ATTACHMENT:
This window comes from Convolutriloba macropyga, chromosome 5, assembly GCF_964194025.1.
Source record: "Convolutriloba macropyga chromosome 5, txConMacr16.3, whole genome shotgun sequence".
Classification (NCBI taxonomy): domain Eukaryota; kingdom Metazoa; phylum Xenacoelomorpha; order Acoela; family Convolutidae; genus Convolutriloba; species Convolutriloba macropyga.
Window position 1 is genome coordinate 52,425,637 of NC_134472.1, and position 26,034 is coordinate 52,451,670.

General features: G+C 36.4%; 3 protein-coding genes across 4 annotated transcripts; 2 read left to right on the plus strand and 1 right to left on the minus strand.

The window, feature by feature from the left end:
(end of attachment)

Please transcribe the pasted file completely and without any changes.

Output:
This window comes from Convolutriloba macropyga, chromosome 5, assembly GCF_964194025.1.
Source record: "Convolutriloba macropyga chromosome 5, txConMacr16.3, whole genome shotgun sequence".
Classification (NCBI taxonomy): domain Eukaryota; kingdom Metazoa; phylum Xenacoelomorpha; order Acoela; family Convolutidae; genus Convolutriloba; species Convolutriloba macropyga.
Window position 1 is genome coordinate 52,425,637 of NC_134472.1, and position 26,034 is coordinate 52,451,670.

General features: G+C 36.4%; 3 protein-coding genes across 4 annotated transcripts; 2 read left to right on the plus strand and 1 right to left on the minus strand.

The window, feature by feature from the left end: